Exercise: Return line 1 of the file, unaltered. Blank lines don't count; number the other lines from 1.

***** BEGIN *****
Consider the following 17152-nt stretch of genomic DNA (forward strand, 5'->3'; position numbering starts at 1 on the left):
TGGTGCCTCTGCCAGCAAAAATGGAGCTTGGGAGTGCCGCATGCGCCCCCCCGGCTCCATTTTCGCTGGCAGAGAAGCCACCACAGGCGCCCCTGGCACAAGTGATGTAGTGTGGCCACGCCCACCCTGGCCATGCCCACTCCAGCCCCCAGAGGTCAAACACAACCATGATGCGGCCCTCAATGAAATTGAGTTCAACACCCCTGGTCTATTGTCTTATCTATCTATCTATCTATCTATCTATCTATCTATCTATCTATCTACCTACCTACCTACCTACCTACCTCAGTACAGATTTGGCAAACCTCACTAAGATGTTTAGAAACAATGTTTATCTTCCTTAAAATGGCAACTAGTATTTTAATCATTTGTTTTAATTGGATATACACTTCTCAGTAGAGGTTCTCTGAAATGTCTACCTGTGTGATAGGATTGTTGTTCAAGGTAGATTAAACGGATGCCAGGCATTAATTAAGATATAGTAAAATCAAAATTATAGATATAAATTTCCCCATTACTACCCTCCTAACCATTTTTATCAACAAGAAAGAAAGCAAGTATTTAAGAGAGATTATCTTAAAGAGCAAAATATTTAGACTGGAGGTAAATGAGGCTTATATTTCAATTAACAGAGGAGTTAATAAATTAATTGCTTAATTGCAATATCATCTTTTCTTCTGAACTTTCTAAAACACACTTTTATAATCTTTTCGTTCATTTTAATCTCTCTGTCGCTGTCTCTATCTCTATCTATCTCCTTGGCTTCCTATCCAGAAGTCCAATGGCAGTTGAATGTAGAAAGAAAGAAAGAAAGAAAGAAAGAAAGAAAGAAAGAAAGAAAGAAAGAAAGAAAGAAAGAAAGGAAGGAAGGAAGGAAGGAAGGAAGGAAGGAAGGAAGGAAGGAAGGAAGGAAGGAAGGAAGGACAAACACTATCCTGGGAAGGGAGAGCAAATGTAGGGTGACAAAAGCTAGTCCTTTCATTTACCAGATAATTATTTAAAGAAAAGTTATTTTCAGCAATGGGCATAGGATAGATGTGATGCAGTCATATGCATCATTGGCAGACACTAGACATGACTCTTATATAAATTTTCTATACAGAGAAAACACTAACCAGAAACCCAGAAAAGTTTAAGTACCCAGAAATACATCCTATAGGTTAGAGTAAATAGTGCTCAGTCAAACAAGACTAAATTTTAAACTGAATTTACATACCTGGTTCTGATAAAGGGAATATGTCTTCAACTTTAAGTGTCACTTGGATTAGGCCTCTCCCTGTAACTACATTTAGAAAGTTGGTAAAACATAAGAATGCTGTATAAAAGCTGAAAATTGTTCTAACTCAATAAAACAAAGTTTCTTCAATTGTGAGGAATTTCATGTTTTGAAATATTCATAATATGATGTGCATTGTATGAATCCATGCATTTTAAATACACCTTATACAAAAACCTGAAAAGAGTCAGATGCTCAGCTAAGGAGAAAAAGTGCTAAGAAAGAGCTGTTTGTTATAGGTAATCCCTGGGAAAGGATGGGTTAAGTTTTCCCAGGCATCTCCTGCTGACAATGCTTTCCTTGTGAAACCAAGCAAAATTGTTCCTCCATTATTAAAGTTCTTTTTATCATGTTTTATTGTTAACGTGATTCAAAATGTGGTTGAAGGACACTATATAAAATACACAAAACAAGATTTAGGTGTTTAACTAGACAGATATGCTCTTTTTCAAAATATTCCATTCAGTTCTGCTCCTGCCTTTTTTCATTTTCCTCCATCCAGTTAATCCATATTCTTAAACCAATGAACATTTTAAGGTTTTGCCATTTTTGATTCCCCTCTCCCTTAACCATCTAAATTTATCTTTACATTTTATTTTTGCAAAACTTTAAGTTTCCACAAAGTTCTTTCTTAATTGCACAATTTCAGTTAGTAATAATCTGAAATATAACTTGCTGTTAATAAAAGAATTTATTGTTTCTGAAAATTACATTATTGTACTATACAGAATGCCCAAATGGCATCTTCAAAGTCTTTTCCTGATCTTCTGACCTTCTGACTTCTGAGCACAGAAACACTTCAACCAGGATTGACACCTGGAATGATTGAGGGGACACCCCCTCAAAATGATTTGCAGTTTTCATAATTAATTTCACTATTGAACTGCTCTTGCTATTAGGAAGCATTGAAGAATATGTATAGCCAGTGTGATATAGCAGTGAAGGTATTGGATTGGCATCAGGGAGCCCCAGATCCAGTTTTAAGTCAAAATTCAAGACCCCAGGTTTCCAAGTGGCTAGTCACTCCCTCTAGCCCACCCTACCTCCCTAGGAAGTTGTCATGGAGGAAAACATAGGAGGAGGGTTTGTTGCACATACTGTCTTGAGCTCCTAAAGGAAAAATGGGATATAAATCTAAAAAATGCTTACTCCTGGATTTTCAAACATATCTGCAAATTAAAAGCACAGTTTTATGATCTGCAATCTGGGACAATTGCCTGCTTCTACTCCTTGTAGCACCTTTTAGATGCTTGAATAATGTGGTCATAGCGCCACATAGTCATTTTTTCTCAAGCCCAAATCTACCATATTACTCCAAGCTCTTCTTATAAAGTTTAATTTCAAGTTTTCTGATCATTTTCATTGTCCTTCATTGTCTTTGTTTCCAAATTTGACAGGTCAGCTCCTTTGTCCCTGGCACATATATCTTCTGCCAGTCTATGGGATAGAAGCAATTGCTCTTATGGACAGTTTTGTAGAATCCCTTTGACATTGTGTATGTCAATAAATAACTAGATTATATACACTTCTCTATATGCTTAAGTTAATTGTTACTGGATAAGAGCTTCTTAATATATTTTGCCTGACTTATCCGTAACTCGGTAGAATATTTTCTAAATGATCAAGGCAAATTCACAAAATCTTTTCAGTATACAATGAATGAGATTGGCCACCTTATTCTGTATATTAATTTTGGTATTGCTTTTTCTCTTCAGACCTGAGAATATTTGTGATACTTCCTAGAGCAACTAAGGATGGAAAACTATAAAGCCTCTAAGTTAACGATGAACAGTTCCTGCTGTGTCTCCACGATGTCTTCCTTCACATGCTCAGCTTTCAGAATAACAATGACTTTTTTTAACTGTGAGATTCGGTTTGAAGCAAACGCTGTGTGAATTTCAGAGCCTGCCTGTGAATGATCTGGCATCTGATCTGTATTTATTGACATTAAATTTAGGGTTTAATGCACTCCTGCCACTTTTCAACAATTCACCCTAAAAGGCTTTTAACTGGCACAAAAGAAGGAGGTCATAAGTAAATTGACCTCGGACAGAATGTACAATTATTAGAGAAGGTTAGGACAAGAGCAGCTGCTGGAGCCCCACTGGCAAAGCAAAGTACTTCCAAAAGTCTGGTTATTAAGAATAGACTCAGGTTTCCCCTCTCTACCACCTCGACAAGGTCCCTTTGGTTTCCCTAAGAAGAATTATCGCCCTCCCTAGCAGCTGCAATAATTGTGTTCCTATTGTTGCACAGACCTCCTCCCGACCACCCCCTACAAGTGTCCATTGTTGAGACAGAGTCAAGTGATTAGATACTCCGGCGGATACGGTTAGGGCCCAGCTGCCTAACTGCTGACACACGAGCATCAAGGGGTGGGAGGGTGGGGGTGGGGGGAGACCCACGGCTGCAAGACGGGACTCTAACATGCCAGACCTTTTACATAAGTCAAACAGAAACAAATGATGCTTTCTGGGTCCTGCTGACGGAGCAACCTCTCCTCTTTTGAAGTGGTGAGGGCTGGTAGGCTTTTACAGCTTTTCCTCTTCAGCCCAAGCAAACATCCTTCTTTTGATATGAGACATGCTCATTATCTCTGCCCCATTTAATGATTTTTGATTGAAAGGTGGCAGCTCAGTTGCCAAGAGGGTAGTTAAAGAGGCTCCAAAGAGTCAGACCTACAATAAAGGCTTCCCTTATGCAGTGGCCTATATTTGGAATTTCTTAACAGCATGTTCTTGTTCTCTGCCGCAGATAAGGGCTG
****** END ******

Consider the following 17152-nt stretch of genomic DNA (forward strand, 5'->3'; position numbering starts at 1 on the left):